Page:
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Old 11-13-2013, 08:07 PM   #29
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brooksville , Florida
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$800? Dang you could have one made out of Stainless, and it would out last all of us.
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Old 11-13-2013, 08:44 PM   #30
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1983 31' Airstream310
Hillsburgh , Ontario
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Take a sheet or two of 1/8" or 1/4" Lexan to a cabinet shop like mine. Phone around to find a shop with an AXYZ machine. It would take a good programmer maybe a half hour or so to program the machine to cut your top, bottom and all the sides. This would include all cut outs and openings. Then get some Weld 45 or other Lexan/polycarbonate glue and taking a couple of scraps to practice on, learn to glue Lexan together. The glue joint ends up being stronger than the material……..and Lexan is bulletproof. The great thing about the AXYZ machine is the ability to make all the pieces fit the sheet and cut curves. You can heat and bend Lexan for curves.

http://www.axyz.com
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Old 11-13-2013, 09:27 PM   #31
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Surprise , Arizona
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Here are pics from my 84' 310.
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Old 11-13-2013, 09:35 PM   #32
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Ottawa , ON
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It's right purty!
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Old 11-13-2013, 09:39 PM   #33
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Had a huge rat nest made from cactus and doghouse insulation on top of it. Made it REAL fun to take out!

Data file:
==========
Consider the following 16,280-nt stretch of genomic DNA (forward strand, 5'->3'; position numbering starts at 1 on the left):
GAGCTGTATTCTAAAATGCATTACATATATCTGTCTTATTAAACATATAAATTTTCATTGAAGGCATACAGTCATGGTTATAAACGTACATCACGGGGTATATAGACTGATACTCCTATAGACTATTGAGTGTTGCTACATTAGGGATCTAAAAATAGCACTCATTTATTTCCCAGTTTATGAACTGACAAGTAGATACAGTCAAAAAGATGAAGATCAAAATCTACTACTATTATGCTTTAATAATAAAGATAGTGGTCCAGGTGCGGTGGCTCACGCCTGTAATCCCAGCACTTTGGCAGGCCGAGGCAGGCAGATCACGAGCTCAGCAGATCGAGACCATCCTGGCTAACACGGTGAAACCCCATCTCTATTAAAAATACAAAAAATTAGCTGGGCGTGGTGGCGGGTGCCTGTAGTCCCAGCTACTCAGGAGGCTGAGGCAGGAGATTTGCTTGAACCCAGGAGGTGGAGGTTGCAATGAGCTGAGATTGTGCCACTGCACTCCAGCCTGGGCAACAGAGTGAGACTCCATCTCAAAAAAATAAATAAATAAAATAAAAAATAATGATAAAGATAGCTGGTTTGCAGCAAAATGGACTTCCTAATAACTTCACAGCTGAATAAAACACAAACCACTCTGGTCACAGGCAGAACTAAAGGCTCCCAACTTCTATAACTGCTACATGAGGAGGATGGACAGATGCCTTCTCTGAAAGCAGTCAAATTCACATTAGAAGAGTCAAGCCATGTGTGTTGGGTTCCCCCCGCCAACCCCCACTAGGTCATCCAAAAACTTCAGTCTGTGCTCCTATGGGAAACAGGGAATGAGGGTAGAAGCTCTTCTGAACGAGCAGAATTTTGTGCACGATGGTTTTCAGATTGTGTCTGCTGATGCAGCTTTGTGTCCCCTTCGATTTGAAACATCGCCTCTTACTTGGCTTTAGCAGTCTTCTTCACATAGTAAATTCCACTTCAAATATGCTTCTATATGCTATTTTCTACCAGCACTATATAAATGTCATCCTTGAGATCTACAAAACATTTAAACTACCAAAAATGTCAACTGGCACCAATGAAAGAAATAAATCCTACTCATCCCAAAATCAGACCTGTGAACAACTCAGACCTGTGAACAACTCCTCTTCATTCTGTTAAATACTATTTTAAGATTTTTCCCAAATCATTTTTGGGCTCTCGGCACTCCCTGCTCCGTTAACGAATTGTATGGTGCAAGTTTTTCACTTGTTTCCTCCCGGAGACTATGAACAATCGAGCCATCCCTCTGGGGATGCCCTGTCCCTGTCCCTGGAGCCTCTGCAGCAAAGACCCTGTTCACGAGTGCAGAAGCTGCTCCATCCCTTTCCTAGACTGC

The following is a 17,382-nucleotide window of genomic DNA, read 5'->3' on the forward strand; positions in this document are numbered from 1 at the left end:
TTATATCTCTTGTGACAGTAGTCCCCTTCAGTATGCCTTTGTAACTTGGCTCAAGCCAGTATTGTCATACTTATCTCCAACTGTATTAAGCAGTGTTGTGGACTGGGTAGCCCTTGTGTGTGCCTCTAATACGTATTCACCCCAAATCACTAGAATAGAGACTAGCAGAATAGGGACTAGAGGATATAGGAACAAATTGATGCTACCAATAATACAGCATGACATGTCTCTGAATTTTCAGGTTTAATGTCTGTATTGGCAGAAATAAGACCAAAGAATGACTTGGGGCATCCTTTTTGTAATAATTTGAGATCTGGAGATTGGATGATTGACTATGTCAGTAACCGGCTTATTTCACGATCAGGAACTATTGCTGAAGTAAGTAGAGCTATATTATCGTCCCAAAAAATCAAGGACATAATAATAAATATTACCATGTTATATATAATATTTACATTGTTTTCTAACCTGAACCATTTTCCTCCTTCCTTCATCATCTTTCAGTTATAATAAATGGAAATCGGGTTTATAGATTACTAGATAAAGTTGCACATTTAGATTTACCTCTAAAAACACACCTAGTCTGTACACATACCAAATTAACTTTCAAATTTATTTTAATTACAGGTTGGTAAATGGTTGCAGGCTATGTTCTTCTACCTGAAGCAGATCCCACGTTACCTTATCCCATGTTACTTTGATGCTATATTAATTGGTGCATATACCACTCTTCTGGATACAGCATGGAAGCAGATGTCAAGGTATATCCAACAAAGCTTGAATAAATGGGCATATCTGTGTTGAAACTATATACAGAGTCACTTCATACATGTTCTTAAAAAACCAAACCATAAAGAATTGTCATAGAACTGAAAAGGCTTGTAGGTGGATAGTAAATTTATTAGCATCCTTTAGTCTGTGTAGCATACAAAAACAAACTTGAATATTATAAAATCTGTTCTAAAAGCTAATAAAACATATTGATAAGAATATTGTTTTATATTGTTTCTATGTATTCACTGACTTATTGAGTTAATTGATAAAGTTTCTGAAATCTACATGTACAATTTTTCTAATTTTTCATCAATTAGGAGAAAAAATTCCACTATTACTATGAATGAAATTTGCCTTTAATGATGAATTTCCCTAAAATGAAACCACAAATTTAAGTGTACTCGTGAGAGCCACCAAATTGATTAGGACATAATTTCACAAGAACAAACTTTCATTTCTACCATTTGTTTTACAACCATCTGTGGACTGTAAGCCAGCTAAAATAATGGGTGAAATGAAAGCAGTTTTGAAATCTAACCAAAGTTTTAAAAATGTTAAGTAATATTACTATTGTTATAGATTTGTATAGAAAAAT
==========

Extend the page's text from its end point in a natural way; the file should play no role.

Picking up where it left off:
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Old 11-14-2013, 02:14 AM   #34
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Can you post a close-up photo of the crack? I also have a cracked BW tank. Mine is around the flange fitting. Apparently this is a not to uncommon failure with these above floor tanks due to having the weight of the toilet directly above and not enough additional surrounding relief for the flange fitting. Unfortunately, a PO attempted to patch with silicone-- woefully inadequate.

I will be trying to plastic weld mine. Seems your tank is polyethylene, as is mine. I have researched the topic and methods and know just enough to be dangerous. But I figure it's worth a try before I scrap it. If interested, here is some pertinent info: 1. Epoxy & Fiberglass patches won't work (according to experts) 2. Like sticks to like: must be exact type of plastic (eg. low density polypropelene to low density polypropelene 3. Different materials have different optimum working temps. 4. Drill small holes at either end of crack to prevent migration & weld. There are a few seemingly good U-tube vids using plastic welders to soldering irons to torches. With a clean crack it may be possible to clamp it together and weld the seam together without additional material, although that would probably require a big leap of faith.

One potential drawback for you is that the crack is on the bottom and will be subjected to stress at all times tank is used. Mine is at the top, so if properly supported (which I plan on), needs mostly just a good watertight seal- but extra reinforcement will still be given, of course.

I bought some polyetyhlene cutting boards to practice on and, depending on how that goes will start working on the tank. I'll post about it as I go.
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Old 11-14-2013, 10:05 AM   #35
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My tank is cracked all across the bottom. The entire bottom section is dried out and brittle. I was planning to just patch it with MarineTex but realized the deterioration was to extensive.
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Old 11-21-2013, 09:51 AM   #36
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Total Plastics in Phx is going to attempt to cut out the bottom and weld a polyethylene sheet to the bottom of the tank. They're concerned about the weakening effect of the welding process to the old plastic, but at this point I really don't have any other options. I'll post results.
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